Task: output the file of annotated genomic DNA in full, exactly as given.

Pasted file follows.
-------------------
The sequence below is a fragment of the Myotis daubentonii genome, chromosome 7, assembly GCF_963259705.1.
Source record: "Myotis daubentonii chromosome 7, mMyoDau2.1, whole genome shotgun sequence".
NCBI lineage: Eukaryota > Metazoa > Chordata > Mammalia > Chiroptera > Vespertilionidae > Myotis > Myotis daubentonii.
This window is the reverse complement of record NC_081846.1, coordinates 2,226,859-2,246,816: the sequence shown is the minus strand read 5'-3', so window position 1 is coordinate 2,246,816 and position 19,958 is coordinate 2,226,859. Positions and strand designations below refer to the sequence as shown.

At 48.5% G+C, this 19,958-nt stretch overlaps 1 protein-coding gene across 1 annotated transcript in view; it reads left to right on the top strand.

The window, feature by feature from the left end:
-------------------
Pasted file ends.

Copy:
The sequence below is a fragment of the Myotis daubentonii genome, chromosome 7, assembly GCF_963259705.1.
Source record: "Myotis daubentonii chromosome 7, mMyoDau2.1, whole genome shotgun sequence".
NCBI lineage: Eukaryota > Metazoa > Chordata > Mammalia > Chiroptera > Vespertilionidae > Myotis > Myotis daubentonii.
This window is the reverse complement of record NC_081846.1, coordinates 2,226,859-2,246,816: the sequence shown is the minus strand read 5'-3', so window position 1 is coordinate 2,246,816 and position 19,958 is coordinate 2,226,859. Positions and strand designations below refer to the sequence as shown.

At 48.5% G+C, this 19,958-nt stretch overlaps 1 protein-coding gene across 1 annotated transcript in view; it reads left to right on the top strand.

The window, feature by feature from the left end: